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Discussion Starter · #1 ·
I've probably got involved in under 20 swarms, so I haven't got loads of experience, and observed two odd swarms this season that were almost identical but confused me a bit. I'd like to know what you think:

One turned up in a trap at the start of the swarm season, one I got called to just yesterday - getting toward the end of our season.
They had some things in common. They were very small and cast-like.
Neither had any sign of a queen, old or virgin.
I offered yesterday's lot (who were still clustered) a frame of eggs. Every other time I've done this in awkward spots the bees charge onto the comb. These bees became very excited and started to fan at full power, but made no move for the egg comb.
The main and final peculiarity that puzzled me - not a single drone. All my colonies have very large drone populations still, although I did observe a drone being stung inside one hive this week.
Yesterday's little cluster was about 300 yards from the nearest known hives, with no line of sight because of the terrain and some buildings. Every single other swarm I've met so far has clustered up within 20 yards of home.

So,
-in season
-very small
-queenless
-droneless
-not attracted to eggs

What's going on? Fragmented swarm, weird absconders? Or does this sound quite normal after all?
 

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Just assume these are post-swarms with unmated/poorly mated young queen and call it that and then verify if true.

I'd join them together; give a test sample (a sample of eggs/young larvae) and close and be done for 2-3 days.
I would not even waste a whole frame for this, but just a smallish comb cut (as they are too small to even care for a whole, big frame).

In 2-3-4 days check and see the status (emergency cell presence; and the queen presence to) and see about the next move.

It does not matter what it is now and what they behave like and how your perceive them - all of these could be misleading.

Instead focus on how to bring some certainty and how to make one viable colony out of these two uncertain things (or use them in some other way).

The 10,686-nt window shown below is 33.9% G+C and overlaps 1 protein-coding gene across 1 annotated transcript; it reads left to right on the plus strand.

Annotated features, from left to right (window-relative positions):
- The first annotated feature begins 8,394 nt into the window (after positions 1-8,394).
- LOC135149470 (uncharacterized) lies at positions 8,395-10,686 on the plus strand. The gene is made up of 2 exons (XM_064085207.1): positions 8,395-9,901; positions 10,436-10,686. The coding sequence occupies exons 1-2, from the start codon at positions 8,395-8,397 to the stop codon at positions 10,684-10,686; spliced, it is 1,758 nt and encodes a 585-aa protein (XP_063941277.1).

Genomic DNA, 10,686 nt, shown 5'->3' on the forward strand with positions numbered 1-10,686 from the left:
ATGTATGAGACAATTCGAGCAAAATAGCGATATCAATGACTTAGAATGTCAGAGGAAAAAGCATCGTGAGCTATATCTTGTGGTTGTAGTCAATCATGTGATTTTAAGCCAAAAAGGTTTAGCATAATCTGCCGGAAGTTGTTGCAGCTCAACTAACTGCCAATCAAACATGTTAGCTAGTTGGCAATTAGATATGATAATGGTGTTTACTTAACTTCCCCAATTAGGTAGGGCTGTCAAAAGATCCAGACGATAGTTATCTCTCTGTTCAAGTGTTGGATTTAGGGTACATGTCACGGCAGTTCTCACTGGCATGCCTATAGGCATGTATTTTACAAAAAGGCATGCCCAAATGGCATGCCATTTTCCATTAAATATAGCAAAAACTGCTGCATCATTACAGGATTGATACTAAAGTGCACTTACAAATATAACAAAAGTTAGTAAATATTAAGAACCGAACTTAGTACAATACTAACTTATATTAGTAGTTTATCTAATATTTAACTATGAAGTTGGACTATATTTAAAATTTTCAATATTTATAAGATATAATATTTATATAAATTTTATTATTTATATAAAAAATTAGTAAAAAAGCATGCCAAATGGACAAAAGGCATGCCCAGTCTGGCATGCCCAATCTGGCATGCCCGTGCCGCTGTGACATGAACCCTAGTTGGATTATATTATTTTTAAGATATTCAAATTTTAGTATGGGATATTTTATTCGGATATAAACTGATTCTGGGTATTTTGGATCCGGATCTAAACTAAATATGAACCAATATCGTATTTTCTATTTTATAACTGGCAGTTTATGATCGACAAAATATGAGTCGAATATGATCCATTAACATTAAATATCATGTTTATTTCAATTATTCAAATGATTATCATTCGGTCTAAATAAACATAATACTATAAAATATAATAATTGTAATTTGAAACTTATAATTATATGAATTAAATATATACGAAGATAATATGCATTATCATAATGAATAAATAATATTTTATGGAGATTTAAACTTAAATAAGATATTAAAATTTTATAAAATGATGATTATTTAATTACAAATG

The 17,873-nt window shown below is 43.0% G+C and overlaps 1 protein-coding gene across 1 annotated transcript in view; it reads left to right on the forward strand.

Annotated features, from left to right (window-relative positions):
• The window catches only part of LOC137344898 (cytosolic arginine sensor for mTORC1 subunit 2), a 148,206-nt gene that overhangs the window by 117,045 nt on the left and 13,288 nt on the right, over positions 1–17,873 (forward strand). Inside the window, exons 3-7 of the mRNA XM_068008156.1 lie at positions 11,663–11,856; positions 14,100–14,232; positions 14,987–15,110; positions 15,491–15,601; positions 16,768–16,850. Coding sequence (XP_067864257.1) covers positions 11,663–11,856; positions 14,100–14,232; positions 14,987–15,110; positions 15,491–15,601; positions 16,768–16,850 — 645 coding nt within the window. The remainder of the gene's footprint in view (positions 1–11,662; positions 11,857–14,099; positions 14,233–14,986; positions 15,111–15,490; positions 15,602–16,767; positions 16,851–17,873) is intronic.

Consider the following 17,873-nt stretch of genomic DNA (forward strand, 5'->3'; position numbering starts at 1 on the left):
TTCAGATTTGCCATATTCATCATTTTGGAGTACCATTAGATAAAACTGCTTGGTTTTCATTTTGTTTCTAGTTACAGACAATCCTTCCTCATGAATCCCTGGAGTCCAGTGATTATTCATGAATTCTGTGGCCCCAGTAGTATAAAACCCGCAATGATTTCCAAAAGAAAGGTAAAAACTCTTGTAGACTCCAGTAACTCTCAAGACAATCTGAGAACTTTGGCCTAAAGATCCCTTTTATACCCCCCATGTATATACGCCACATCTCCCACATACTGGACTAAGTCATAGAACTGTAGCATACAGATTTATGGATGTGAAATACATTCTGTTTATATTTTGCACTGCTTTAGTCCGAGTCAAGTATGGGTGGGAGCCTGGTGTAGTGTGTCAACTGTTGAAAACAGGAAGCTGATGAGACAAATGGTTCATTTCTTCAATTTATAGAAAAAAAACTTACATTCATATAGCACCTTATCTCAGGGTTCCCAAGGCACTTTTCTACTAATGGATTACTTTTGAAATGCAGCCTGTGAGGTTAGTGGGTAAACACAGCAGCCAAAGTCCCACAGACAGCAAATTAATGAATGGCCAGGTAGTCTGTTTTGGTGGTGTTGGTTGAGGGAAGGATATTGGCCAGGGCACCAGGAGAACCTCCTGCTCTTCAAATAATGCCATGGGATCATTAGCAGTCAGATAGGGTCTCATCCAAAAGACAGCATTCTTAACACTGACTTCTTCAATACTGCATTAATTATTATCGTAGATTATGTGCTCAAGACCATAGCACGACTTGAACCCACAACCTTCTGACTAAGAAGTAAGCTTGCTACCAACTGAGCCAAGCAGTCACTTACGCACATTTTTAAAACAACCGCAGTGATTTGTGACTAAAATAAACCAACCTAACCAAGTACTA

A test sample should bring in some certainty.

PS: actually I have one such case and need to check back and see what they are now - two medium swarms with very uncertain queen status in both - I did exactly what I outlined above.
 

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What's going on? Fragmented swarm, weird absconders? Or does this sound quite normal after all?

so I had a couple like this and after much pondering, I came to the conclusion it was a split swarm OR a pollinator loaded his hives at dusk or dawn and any bees let at the site gathers and "created" a group, they then found a home. so a group of bees who have banded together. I thought they had a virgin and I left them bee, in time they went laying worker.

So if a look at the small group does not show a queen just add them to another smallish hive.

IMO it is man made somehow.

GG
 

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PS: actually I have one such case and need to check back and see what they are now - two medium swarms with very uncertain queen status in both - I did exactly what I outlined above.
Checked them tonight.
My test sample confirmed they think they are "queen-right".
However, whatever that "queen" (or the "queens") is - not good at their job.
I was not able to find that "queen" creature.
It maybe I will let the combined swarm (pretty strong now) just forage until they die off and keep the proceeds - they are free bees after all.

OR maybe that "queen" will still improve after the shock therapy - a complete shake out and all their worthless brood taken away (pretty much just drones).
 

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Discussion Starter · #5 ·
IMO it is man made somehow.
Now I'm glad I asked, because this is a really interesting idea I hadn't considered. As it happens, I'm fairly sure a very nearby beekeeper moved some hives away recently. The timing seems odd, since it was weeks ago, but I wonder if the two are connected somehow. Maybe it would make sense that these were entirely stranded foragers if they were were shut out after drone flying hours.
3 days later and a few of the bees are still going back to the cluster spot.

The early group got a test frame and were definitely queenless then failed to raise one successfully, they're on their last try now. I intend to combine them.

I had a similar situation Greg. A small swarm that seemed to lose their queen. I gave them eggs and they started a couple of queen cells, but almost immediately chewed the walls out then tore them down.
Then I started to see patchy, multiple-egg laying and thought they were doomed. Weeks later, I opened them, no eggs, no eggs, a bit of capped drone brood... Then a full comb of wall to wall worker brood and a big queen running around. I don't know what happened in there, but they fixed it this time.
 

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I had a similar situation Greg. A small swarm that seemed to lose their queen. I gave them eggs and they started a couple of queen cells, but almost immediately chewed the walls out then tore them down.
Then I started to see patchy, multiple-egg laying and thought they were doomed. Weeks later, I opened them, no eggs, no eggs, a bit of capped drone brood... Then a full comb of wall to wall worker brood and a big queen running around. I don't know what happened in there, but they fixed it this time.
Yes, I red testimonials of young queens doing all kinds of crazy things before coming to their senses.
Fingers crossed this is one of such cases that I got.
 
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